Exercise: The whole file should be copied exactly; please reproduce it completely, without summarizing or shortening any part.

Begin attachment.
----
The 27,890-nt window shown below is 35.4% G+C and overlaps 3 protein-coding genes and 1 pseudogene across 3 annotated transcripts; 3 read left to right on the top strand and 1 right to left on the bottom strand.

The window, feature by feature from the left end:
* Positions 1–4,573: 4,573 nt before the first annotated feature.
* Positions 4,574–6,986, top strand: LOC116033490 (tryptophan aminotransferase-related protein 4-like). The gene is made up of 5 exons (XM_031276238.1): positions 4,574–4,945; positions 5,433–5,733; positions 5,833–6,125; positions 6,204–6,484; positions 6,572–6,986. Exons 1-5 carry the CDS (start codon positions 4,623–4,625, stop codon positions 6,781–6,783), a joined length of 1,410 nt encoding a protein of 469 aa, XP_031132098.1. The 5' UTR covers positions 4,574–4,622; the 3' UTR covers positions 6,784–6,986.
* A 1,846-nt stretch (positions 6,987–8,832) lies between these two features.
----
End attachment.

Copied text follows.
The 27,890-nt window shown below is 35.4% G+C and overlaps 3 protein-coding genes and 1 pseudogene across 3 annotated transcripts; 3 read left to right on the top strand and 1 right to left on the bottom strand.

The window, feature by feature from the left end:
* Positions 1–4,573: 4,573 nt before the first annotated feature.
* Positions 4,574–6,986, top strand: LOC116033490 (tryptophan aminotransferase-related protein 4-like). The gene is made up of 5 exons (XM_031276238.1): positions 4,574–4,945; positions 5,433–5,733; positions 5,833–6,125; positions 6,204–6,484; positions 6,572–6,986. Exons 1-5 carry the CDS (start codon positions 4,623–4,625, stop codon positions 6,781–6,783), a joined length of 1,410 nt encoding a protein of 469 aa, XP_031132098.1. The 5' UTR covers positions 4,574–4,622; the 3' UTR covers positions 6,784–6,986.
* A 1,846-nt stretch (positions 6,987–8,832) lies between these two features.